When it comes to great sounding creative pairings, writer Gerry Conway, whose most iconic comic book work took place during the industry’s Bronze Age, coupled with the serial-killing villain Carnage — a symbol of 90s excesses if there ever was one — may not be the first thing that comes to everyone’s mind. Even after Conway explained his approach to the character on a recent episode of Amazing Spider-Talk (that his new series Carnage would be more akin to Bronze Age-era monster mags rather than the blood-soaked camp-fests that have defined the character in recent years), there was still reason to look at Conway and Carnage and question: “how can this possibly work?”
But work it does, especially when Conway’s strong, cerebral script is coupled with the classic aesthetic of Mike Perkins’s pencils and inks and Andy Troy’s color-scape. Carnage #1 may occasionally suffer in spots for its heavy exposition and character building, but it’s unquestionably the most unique take on Carnage, and its host, Cletus Kasady, the character has seen since he was first created by David Michelinie and Mark Bagley in the early 1990s.
Gone are some of the usual tropes that have dominated Carnage appearances and miniseries over the past decade such as who is the symbiote going to possess next or what forced machinations are behind Kasady’s mayhem-filled killing spree this time around? There are certainly some elements that are absolutely familiar to your stock and trade Carnage story, like the looming presence of Eddie Brock (who is now in possession of the Toxin symbiote, rather than Venom). But overall, Carnage #1 feels like an entirely fresh new approach to the character that also doesn’t betray Kasady’s core characteristics like the enjoyable, but ultimately forgettable AXIS: Carnage miniseries from last year.
One of the chief differences between Carnage and past stories is how Conway’s script plays around with the roles of its characters. Rather than treating Kasady like an agent of mayhem that needs to be slicing and dicing his way across five issues of a miniseries in order to justify his existence in the Marvel Universe, Conway opts to cast Carnage more as prey than predator. That certainly doesn’t lessen the book’s body count, but like many of the classic horror stories that Conway’s script clearly draws inspiration from, this approach certainly forces the reader to at least think about who is the actual monster in this comic.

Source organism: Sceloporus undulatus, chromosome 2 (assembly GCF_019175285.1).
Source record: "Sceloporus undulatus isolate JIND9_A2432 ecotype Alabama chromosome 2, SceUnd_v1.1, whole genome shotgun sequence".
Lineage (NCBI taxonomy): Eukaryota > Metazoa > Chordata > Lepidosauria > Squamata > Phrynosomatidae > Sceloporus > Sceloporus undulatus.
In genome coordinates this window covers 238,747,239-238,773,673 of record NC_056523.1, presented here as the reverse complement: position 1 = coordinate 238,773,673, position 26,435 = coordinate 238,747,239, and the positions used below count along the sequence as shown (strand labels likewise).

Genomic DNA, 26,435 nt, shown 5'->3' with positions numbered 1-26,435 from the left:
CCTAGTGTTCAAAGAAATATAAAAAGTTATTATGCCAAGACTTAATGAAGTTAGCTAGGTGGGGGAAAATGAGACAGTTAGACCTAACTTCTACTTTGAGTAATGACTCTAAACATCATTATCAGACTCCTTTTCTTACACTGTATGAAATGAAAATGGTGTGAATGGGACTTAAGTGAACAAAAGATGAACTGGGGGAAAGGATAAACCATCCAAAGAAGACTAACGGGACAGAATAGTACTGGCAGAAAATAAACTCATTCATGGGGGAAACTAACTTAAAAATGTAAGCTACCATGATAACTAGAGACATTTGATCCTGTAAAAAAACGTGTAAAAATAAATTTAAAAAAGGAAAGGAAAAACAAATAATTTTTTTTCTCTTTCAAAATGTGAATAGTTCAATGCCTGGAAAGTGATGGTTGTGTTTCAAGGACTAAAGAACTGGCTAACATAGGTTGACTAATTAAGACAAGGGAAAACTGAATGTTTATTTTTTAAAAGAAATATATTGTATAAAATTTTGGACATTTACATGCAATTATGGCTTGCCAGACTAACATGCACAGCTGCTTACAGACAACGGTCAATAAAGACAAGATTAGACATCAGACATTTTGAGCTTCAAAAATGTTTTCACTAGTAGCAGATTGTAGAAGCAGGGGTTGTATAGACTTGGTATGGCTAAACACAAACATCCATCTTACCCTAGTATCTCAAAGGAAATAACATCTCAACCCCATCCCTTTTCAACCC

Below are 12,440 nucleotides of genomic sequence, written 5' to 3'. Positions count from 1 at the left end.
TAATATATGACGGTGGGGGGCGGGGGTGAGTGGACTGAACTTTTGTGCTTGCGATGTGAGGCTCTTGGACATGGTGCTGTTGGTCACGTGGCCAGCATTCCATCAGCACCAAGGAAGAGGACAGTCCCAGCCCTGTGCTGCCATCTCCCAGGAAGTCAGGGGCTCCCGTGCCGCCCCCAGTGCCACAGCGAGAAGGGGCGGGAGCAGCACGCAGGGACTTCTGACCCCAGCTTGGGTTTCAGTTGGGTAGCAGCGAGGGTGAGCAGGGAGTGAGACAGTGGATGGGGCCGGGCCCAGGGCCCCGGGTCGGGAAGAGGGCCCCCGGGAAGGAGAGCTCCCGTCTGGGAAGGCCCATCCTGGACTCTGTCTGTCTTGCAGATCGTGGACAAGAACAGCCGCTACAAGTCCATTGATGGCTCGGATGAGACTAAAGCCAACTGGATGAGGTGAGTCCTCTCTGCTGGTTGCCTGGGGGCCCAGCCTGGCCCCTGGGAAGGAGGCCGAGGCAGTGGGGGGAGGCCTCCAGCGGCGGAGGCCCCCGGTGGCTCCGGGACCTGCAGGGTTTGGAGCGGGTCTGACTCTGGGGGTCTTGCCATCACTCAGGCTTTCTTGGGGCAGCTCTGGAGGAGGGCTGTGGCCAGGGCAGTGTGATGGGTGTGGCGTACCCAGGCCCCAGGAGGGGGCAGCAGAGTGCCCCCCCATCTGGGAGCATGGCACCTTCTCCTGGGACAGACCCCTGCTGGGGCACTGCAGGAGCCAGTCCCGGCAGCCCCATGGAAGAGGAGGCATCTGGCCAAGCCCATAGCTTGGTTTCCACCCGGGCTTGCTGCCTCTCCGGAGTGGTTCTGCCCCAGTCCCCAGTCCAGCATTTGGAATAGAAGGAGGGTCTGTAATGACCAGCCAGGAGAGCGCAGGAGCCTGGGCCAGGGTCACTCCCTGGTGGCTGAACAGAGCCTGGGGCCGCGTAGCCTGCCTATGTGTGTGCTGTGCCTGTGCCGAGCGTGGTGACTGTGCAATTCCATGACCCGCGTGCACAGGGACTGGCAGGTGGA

Conway, who is no stranger to tackling anti-authority themes with characters like the Punisher, and even his Amazing Spider-Man “Spiral” miniseries, centers his script around an FBI plot to use a survivor of Kasady’s very first killing spree as bait for a sonic-fueled ambush that strives to destroy Carnage once and for all. When the plan naturally goes awry, the agents are faced with the prospects of confronting Carnage on a “neutral” playing field — which of course gives the advantage to the super-powered serial killer who’s able to use his costume to kill at will.
It’s not that Carnage #1 treats the character like a sympathetic figure or a misunderstood monster, but rather raises the question of whether or not two wrongs can possibly make a right by casting its government agents as hubris-filled incompetents who have no clue what they’re getting into in attempting to take on a killing machine like Carnage. Brock appears to be a voice of reason, standing in the background and warning the FBI not to go into the basement or say the monster’s name three times, but his experience is arrogantly shot-down in favor of psycho-babble and protocol.
What’s most surprising about Carnage #1 is the amount of visual restraint that’s on display. As mentioned earlier, Carnage kills plenty of innocents and red shirts, but the death and destruction is rendered more subtlety by Perkins and Troy. Rather than showing Carnage’s arms transforming into battle axes, the art team focuses more on the aftermath of Kasady’s … carnage. Those that purchase Carnage stories exclusively for the Freddy Kruger-inspired gore and camp will likely be disappointed, but the more reserved approach certainly doesn’t diminish just how bone-chillingly deadly Kasady can be when provoked — especially when viewing the sea of dead bodies in a diner like in the comic’s opening sequence.
In the same vein, Troy’s color-scape is lighter and more subdued than some of the Carnage comic family’s heavily saturated predecessors. The end result is a comic that has the look and feel of a Bronze Age story.
Meanwhile, Conway uses Carnage #1 to further demonstrate that his writing is as sharp and engaging as it ever was. While his pairing with the character might have invoked some cynicism when the series was first announced earlier this year, Conway and the art team have laid the groundwork for a series that should sure surprise readers with every issue.